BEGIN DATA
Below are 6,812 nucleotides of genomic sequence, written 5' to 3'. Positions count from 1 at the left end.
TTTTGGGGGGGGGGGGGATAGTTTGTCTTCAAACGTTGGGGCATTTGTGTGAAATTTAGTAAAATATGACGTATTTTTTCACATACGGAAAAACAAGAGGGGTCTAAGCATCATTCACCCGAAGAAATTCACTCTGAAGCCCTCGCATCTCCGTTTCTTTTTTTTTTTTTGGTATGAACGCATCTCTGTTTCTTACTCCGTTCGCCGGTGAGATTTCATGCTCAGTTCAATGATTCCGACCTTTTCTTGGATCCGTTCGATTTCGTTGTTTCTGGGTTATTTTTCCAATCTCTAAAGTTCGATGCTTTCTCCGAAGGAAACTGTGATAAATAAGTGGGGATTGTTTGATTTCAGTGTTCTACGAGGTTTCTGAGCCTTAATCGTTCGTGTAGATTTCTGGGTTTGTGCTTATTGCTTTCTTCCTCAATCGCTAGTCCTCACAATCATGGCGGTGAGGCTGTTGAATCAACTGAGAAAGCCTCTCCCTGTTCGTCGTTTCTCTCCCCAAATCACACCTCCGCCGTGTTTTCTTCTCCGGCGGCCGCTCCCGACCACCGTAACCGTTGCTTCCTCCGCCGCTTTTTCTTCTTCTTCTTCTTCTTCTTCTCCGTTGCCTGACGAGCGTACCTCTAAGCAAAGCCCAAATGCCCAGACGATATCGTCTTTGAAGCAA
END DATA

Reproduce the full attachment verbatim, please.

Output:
Below are 6,812 nucleotides of genomic sequence, written 5' to 3'. Positions count from 1 at the left end.
TTTTGGGGGGGGGGGGGATAGTTTGTCTTCAAACGTTGGGGCATTTGTGTGAAATTTAGTAAAATATGACGTATTTTTTCACATACGGAAAAACAAGAGGGGTCTAAGCATCATTCACCCGAAGAAATTCACTCTGAAGCCCTCGCATCTCCGTTTCTTTTTTTTTTTTTGGTATGAACGCATCTCTGTTTCTTACTCCGTTCGCCGGTGAGATTTCATGCTCAGTTCAATGATTCCGACCTTTTCTTGGATCCGTTCGATTTCGTTGTTTCTGGGTTATTTTTCCAATCTCTAAAGTTCGATGCTTTCTCCGAAGGAAACTGTGATAAATAAGTGGGGATTGTTTGATTTCAGTGTTCTACGAGGTTTCTGAGCCTTAATCGTTCGTGTAGATTTCTGGGTTTGTGCTTATTGCTTTCTTCCTCAATCGCTAGTCCTCACAATCATGGCGGTGAGGCTGTTGAATCAACTGAGAAAGCCTCTCCCTGTTCGTCGTTTCTCTCCCCAAATCACACCTCCGCCGTGTTTTCTTCTCCGGCGGCCGCTCCCGACCACCGTAACCGTTGCTTCCTCCGCCGCTTTTTCTTCTTCTTCTTCTTCTTCTTCTCCGTTGCCTGACGAGCGTACCTCTAAGCAAAGCCCAAATGCCCAGACGATATCGTCTTTGAAGCAA